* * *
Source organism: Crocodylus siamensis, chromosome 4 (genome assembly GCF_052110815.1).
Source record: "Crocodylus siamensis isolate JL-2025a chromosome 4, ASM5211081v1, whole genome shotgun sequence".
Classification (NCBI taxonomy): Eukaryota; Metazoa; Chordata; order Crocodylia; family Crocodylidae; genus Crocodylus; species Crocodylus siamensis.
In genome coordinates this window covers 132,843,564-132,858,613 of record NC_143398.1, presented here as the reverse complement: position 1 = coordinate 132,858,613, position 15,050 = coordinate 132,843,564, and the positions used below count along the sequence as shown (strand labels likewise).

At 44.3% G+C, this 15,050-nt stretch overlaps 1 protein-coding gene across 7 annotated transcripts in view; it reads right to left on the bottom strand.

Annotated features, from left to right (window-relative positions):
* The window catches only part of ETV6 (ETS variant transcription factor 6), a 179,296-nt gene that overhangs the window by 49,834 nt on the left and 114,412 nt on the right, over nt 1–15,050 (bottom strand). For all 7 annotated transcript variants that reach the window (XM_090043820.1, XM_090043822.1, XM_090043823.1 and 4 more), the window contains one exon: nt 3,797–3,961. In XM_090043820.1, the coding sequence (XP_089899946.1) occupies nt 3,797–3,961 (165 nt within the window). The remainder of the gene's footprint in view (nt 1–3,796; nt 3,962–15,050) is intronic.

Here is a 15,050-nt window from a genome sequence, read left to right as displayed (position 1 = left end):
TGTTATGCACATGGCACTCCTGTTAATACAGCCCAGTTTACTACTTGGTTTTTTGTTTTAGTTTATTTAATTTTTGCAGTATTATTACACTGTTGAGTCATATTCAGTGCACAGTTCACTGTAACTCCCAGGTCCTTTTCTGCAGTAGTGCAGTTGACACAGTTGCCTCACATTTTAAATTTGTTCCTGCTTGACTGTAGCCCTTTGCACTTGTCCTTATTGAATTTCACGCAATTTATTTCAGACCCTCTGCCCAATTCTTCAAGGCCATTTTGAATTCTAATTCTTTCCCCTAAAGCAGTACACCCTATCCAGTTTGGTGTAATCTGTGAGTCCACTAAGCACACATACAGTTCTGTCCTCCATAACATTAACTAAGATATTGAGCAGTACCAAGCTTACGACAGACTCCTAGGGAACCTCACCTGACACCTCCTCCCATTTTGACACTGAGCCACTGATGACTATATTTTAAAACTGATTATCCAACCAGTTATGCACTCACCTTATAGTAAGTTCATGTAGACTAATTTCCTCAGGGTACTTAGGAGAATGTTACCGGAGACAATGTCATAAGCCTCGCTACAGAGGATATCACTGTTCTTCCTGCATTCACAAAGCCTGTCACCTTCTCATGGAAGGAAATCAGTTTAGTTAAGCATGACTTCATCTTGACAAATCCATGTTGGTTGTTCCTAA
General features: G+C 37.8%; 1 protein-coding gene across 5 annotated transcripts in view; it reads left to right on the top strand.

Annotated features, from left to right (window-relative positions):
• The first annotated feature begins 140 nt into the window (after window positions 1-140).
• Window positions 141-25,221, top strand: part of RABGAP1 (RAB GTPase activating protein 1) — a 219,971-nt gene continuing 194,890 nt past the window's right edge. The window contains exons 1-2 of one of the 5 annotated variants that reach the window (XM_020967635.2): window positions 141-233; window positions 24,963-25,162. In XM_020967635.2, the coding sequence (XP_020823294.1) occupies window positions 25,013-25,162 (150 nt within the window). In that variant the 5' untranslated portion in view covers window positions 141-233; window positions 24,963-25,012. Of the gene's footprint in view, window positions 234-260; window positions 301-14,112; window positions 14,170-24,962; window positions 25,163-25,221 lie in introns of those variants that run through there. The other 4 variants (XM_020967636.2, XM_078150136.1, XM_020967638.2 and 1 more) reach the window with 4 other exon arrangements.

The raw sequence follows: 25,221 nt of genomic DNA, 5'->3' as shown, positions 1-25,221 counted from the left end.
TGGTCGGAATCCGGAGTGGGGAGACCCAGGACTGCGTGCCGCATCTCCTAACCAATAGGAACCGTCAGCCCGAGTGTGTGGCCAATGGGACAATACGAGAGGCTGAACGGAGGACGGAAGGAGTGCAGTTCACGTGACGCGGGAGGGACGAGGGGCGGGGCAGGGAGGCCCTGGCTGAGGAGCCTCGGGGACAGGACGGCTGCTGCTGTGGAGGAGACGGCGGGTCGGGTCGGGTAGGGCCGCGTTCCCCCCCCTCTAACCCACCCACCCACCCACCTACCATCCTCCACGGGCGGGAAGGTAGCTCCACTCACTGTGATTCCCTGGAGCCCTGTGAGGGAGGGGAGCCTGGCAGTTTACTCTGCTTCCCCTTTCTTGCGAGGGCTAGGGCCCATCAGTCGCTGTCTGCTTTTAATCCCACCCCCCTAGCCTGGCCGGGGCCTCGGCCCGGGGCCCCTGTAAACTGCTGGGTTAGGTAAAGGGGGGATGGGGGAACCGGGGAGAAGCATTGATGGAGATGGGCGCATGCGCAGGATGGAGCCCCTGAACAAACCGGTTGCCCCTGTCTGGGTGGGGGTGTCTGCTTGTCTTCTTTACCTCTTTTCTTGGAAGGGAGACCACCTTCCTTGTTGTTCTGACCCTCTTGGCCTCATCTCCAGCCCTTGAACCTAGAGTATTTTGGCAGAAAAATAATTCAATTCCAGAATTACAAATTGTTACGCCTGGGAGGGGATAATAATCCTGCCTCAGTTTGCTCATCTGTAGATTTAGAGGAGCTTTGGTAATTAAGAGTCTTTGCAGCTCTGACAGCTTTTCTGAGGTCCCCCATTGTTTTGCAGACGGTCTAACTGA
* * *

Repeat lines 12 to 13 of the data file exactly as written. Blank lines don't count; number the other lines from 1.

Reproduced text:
• The first annotated feature begins 140 nt into the window (after window positions 1-140).
• Window positions 141-25,221, top strand: part of RABGAP1 (RAB GTPase activating protein 1) — a 219,971-nt gene continuing 194,890 nt past the window's right edge. The window contains exons 1-2 of one of the 5 annotated variants that reach the window (XM_020967635.2): window positions 141-233; window positions 24,963-25,162. In XM_020967635.2, the coding sequence (XP_020823294.1) occupies window positions 25,013-25,162 (150 nt within the window). In that variant the 5' untranslated portion in view covers window positions 141-233; window positions 24,963-25,012. Of the gene's footprint in view, window positions 234-260; window positions 301-14,112; window positions 14,170-24,962; window positions 25,163-25,221 lie in introns of those variants that run through there. The other 4 variants (XM_020967636.2, XM_078150136.1, XM_020967638.2 and 1 more) reach the window with 4 other exon arrangements.